If anyone still doubts that Freemasonry is a religion, we can think of no one better to quote than Albert Mackey, who in Mackey’s Revised Encyclopedia of Freema­sonry writes:

We open and close our Lodges with prayer; we invoke the blessing of the Most High upon all our labors; we demand of our neophytes a profession of trusting belief in the existence and superintending care of God; and we teach them to bow with humility and reverence at his sacred name, while his holy law is widely opened upon our altars…. It is impossible that a Freemason can be “true and trusty” to his order unless he is a respecter of religion and an observer of religious principle.[10]

If you are a Christian involved in the Lodge, how can you in good conscience continue to practice false religion? As God’s Word emphasizes:

For what do righteousness and wickedness have in common? Or what fellowship can light have with darkness? What harmony is there between Christ and Belial? What does a believer have in common with an unbeliever? What agreement is there between the temple of God and idols? For we are the temple of the living God. As God has said: “I will live with them and walk among them, and I will be their God and they will be my people. Therefore come out from them and be separate,” says the Lord. (2 Cor. 6:14-17 NIV)

Does Freemasonry conflict with other religions such as Christianity?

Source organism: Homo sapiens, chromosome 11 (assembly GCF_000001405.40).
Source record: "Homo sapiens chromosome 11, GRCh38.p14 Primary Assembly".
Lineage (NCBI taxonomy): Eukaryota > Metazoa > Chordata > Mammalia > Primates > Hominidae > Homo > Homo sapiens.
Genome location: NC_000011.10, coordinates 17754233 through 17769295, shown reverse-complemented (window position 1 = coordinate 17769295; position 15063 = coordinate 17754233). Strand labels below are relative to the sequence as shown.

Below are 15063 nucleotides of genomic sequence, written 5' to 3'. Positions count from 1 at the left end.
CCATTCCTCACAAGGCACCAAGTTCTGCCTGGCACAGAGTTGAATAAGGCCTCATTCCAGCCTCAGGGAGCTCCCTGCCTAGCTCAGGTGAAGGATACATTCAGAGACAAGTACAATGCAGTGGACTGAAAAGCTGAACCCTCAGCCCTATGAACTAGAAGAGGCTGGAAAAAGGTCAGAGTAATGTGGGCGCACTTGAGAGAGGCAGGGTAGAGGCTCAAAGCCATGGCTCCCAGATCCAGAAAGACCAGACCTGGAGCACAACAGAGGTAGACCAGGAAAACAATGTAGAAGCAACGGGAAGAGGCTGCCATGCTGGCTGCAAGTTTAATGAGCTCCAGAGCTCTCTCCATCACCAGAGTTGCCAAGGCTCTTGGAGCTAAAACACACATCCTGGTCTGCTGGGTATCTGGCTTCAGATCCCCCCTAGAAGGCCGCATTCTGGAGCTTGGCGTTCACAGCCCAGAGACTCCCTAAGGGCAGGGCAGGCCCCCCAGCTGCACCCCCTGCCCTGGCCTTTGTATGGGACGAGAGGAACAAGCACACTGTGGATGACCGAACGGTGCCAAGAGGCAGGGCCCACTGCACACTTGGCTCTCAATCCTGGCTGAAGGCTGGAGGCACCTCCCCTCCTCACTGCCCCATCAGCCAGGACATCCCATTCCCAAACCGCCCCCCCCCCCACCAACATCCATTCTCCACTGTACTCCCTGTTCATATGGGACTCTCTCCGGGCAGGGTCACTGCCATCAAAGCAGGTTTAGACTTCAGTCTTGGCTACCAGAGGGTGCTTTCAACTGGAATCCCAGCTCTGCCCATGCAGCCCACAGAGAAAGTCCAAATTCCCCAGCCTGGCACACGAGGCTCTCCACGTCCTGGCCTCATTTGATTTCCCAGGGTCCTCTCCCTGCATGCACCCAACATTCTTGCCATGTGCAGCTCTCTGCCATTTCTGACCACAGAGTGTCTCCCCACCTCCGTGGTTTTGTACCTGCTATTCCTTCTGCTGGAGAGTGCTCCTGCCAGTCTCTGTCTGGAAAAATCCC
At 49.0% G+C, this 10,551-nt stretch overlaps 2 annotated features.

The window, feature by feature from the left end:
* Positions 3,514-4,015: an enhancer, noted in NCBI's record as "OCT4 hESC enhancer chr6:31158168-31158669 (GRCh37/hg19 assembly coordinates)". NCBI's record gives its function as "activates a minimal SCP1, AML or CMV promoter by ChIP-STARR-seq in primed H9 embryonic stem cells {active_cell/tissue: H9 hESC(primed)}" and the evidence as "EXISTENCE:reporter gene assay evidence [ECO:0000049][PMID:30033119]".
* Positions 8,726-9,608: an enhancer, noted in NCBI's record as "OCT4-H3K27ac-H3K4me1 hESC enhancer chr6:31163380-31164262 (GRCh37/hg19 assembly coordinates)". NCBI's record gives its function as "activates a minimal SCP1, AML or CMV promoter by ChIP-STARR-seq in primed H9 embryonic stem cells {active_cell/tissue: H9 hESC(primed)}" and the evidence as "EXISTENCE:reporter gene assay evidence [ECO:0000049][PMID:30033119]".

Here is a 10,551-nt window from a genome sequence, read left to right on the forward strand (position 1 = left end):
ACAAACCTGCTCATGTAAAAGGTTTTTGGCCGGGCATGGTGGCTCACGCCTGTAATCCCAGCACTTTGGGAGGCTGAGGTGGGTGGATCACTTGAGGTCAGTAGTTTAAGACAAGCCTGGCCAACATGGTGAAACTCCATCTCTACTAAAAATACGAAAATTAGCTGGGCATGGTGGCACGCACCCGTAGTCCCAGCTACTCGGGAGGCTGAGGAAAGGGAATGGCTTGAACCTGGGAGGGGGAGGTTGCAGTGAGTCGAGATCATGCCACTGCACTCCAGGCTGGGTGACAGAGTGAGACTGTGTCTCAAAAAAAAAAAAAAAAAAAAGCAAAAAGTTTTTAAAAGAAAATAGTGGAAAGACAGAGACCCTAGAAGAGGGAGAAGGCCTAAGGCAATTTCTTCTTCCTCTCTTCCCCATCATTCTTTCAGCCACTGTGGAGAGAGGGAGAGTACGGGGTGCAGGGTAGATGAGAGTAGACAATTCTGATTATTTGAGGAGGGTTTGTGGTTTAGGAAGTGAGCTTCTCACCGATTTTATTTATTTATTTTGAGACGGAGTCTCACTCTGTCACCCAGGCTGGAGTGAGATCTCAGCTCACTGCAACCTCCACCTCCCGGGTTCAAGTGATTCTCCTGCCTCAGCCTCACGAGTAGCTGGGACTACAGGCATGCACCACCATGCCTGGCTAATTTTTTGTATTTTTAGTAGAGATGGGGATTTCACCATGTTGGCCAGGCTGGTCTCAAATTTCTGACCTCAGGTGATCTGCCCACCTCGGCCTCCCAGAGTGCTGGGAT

As we have noted, though many Masonic authors state categorically that Freemasonry is a religion, they go on to claim that Masonry in no way conflicts with other religions. For example, Mackey in his Encyclopedia has written:

The religion of Freemasonry is not sectarian. It admits men of every creed within its hospitable bosom, rejecting none and approving none for his peculiar faith. It is not Judaism, though there is nothing in it to offend the Jew; it is not Christianity, but there is nothing in it repugnant to the faith of a Christian. Its religion is that general one of nature and primitive revelation handed down to us from some ancient and patriarchal priesthood—in which all men may agree and in which no men can differ.[11]

This statement reveals that Masonry does have a problem with biblical Christianity. The reason is because the Bible says, “And there is salvation in no one else other than Jesus Christ]; for there is no other name under heaven that has been given among men, by which we must be saved” (Acts 4:12).

It is nonsense to say a Christian can hold to two different religious beliefs at the same time, especially when they conflict. The Masonic Lodge says it is acceptable for men to worship God outside of Christianity. Jesus disagrees. He said, “I am the way and the truth and the life. No one comes to the Father except through me” (John 14:6).